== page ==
Thelton Henderson, the federal judge who has overseen the reform of the Oakland Police Department for over a dozen years and has a long law career stemming back to the Civil Rights Movement, will be retiring later this year.
He served as a judge with the US District Court of Northern California for over 35 years and throughout his tenure presided over several landmark cases in the state.
His decisions in these cases have led to reforms in state prison health, the treatment of gay applicants seeking government jobs, and OPD’s official practices.
Now that Henderson is retiring, the future of OPD’s oversight is in question by police reform activists who are worried that the next judge may not be as committed to holding the city’s feet to the fire.
The judge’s oversight resulted from the infamous “Riders” case in 2003, when four police officers were found guilty of consistently planting evidence and making false arrests, targeting Black residents in West Oakland.
At the time, the case was seen by attorneys and civil rights activists as the tip of the iceberg reflecting a pattern of widespread police abuse in the city.
Throughout the 13 years that Henderson presided over the department’s federal oversight—the longest period of continuous federal oversight for a police department in US history—the judge regularly expressed his frustration at the slow pace of OPD’s compliance to several reforms, which it is legally obligated to undertake as part of the case’s negotiated settlement agreement.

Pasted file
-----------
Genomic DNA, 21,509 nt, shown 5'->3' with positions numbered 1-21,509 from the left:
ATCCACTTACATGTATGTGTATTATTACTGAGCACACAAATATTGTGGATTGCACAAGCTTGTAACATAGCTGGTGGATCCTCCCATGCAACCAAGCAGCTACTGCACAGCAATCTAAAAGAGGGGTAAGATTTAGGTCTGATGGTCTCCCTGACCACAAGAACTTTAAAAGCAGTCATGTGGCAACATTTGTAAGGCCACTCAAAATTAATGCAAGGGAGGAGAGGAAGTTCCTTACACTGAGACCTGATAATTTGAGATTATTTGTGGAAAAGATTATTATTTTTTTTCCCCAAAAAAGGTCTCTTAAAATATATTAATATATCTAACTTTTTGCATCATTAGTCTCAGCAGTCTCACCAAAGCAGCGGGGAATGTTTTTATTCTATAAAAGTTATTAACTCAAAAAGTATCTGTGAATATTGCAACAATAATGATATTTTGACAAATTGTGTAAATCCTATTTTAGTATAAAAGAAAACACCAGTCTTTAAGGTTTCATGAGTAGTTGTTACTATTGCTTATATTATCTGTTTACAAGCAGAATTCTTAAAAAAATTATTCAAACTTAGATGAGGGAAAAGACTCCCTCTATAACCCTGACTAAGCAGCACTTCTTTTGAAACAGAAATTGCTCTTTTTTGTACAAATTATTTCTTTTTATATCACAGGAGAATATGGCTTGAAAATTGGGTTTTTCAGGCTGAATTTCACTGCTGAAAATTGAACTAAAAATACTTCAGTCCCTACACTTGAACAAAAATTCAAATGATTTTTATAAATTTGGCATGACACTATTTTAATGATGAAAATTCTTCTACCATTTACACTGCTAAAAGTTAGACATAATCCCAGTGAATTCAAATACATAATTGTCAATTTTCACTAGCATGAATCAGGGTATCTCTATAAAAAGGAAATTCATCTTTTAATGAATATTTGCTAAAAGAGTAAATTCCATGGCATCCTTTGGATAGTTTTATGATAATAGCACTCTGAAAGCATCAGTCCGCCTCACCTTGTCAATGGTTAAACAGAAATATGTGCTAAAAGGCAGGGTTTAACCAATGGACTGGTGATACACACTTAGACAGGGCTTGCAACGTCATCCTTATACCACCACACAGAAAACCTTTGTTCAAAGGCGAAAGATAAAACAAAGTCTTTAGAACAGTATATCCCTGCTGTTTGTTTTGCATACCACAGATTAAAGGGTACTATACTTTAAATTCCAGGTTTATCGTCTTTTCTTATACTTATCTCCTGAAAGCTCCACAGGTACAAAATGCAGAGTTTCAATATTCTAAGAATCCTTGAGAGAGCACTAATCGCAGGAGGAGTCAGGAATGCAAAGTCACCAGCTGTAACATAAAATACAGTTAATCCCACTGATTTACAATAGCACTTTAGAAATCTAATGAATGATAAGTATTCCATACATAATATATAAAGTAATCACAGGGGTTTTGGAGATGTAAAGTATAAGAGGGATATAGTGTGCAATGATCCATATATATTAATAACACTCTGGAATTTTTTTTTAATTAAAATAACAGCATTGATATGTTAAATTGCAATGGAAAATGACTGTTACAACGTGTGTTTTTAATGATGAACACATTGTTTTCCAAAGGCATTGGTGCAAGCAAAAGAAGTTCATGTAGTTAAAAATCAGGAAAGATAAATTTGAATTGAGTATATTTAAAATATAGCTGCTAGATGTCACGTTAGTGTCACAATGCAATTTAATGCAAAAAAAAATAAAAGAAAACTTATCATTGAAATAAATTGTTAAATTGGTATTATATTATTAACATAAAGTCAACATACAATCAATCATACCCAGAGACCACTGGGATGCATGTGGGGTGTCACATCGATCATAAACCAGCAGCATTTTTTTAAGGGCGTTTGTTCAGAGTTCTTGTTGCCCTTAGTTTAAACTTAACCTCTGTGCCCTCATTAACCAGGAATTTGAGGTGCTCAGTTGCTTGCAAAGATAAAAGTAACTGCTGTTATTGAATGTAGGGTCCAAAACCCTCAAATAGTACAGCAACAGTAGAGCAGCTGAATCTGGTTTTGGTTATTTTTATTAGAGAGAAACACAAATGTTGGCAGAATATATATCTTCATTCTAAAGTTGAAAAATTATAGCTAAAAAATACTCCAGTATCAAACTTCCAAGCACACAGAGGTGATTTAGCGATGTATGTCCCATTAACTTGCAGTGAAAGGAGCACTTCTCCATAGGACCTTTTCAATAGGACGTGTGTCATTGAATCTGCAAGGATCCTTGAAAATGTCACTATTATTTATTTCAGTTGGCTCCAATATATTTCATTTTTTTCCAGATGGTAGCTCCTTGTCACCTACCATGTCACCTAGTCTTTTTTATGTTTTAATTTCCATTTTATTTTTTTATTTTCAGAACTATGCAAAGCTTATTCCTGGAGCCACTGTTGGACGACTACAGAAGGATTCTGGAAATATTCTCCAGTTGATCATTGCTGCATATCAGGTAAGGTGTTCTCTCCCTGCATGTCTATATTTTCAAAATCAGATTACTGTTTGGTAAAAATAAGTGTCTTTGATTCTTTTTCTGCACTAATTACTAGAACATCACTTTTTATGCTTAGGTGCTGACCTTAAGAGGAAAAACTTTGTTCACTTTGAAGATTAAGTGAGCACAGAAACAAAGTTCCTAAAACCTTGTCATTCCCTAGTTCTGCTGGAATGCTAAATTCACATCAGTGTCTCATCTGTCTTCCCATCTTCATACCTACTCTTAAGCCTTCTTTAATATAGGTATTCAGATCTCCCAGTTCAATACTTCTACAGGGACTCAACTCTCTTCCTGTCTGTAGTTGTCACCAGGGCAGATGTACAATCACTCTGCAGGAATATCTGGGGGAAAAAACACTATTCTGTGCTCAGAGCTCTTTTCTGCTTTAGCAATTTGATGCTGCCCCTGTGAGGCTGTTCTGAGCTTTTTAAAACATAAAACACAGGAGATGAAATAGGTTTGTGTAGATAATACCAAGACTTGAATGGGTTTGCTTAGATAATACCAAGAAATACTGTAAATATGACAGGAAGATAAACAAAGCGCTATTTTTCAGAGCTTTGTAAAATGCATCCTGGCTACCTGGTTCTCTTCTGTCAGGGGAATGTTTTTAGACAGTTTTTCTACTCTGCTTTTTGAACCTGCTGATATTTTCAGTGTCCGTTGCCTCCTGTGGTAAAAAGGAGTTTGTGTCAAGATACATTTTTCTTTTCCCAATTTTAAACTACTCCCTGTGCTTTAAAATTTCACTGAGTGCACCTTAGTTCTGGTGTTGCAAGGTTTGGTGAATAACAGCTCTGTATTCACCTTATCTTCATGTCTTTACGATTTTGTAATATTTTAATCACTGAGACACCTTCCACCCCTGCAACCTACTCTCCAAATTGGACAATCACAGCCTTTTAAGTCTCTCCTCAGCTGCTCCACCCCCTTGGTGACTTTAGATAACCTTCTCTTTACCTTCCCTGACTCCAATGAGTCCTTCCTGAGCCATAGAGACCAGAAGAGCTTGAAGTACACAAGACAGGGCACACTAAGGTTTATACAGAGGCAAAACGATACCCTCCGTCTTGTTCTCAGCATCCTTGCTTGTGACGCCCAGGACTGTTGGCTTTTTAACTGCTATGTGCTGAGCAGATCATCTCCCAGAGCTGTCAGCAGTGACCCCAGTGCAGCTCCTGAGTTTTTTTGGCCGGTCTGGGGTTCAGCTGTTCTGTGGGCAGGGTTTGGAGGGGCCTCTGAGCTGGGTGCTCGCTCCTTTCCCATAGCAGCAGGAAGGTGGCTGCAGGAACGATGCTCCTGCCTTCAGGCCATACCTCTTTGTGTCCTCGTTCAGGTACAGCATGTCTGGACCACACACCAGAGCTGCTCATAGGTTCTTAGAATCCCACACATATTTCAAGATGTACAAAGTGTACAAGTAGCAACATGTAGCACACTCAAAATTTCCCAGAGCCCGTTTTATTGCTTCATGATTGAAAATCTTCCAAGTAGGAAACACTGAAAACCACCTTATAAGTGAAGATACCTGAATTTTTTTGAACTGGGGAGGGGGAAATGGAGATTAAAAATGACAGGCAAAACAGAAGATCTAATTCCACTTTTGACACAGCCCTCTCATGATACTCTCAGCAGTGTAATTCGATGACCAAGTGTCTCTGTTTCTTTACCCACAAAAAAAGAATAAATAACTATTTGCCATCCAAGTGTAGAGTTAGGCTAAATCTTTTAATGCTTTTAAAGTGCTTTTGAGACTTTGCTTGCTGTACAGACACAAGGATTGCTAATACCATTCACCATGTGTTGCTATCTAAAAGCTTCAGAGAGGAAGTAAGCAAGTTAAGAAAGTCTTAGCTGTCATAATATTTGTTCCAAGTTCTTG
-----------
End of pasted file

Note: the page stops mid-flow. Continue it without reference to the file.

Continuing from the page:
John Burris, one of the civil rights attorneys who represented the victims in the “Riders” case, told the Post that Henderson was at times “extremely upset with (OPD) and at times outraged by their slowness and was very displeased with their commitment.”
According to Burris, the judge’s constant vigilance and hands-on approach played a large role in forcing the department to start trying to get into compliance.
“He struck fear in the department,” Burris said.
In the last five years, after Henderson motioned to place the police department in federal receivership because it had repeatedly failed to complete court-mandated reforms, the city has finally gotten serious about getting into compliance, said Burris.
“I’m hopeful that we can complete the process before he leaves, although it’s not likely,” he said.
There are still some areas where OPD is not getting close to compliance, such as the issue of racial profiling and disproportionate police stops of Black Oaklanders, said Rashidah Grinage, founder of the Coalition for Police Accountability.
Grinage told the Post that originally the police department was supposed to have completed its reforms by 2008 and then was given an extension until 2014.
“Based on the fact that this is the longest standing oversight in the country, it’s hard to conclude anything other than the fact that there must have been clear obstruction by members of OPD” to make reforms happen, she said.
Henderson will also be remembered for becoming the first Black judge to serve in the US Justice Department on voting rights cases in the South.
He was ultimately forced to resign from this position after lending his rental car to Dr. Martin Luther King, Jr., who was traveling from Birmingham to Selma, which drew criticism that he was taking sides on civil rights issues.
Tulio Ospina is the assistant editor of the Oakland Post and editor-in-chief of El Mundo.